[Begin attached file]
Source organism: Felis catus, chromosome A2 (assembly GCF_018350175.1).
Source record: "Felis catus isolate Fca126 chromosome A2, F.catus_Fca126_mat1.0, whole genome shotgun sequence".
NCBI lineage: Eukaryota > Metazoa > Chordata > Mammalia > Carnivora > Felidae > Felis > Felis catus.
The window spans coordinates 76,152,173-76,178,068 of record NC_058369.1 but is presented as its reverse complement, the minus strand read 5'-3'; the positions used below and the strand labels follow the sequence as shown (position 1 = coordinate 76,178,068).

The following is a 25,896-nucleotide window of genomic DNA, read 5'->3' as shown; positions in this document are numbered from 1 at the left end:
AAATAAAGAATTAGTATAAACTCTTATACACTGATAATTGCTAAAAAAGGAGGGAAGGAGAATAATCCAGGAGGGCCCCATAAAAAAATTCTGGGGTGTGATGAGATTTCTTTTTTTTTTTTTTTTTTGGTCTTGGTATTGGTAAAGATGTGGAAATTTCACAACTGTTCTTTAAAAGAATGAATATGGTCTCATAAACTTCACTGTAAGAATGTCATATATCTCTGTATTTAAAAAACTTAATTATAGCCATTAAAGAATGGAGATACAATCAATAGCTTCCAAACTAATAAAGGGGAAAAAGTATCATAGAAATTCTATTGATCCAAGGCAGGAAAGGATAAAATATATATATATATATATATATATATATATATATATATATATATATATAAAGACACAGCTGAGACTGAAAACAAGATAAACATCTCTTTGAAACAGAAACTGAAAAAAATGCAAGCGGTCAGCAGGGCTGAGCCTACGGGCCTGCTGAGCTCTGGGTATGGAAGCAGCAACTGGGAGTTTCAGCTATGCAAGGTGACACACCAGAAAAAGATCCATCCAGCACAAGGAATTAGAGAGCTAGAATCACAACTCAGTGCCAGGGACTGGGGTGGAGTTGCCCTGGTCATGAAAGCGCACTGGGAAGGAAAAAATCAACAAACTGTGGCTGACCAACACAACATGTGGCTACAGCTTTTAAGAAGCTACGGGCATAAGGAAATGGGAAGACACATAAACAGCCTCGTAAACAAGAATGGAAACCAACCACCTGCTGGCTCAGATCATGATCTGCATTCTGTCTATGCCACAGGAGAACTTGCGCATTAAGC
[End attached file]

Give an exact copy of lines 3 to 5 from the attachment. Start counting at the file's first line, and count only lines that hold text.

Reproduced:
NCBI lineage: Eukaryota > Metazoa > Chordata > Mammalia > Carnivora > Felidae > Felis > Felis catus.
The window spans coordinates 76,152,173-76,178,068 of record NC_058369.1 but is presented as its reverse complement, the minus strand read 5'-3'; the positions used below and the strand labels follow the sequence as shown (position 1 = coordinate 76,178,068).

The following is a 25,896-nucleotide window of genomic DNA, read 5'->3' as shown; positions in this document are numbered from 1 at the left end: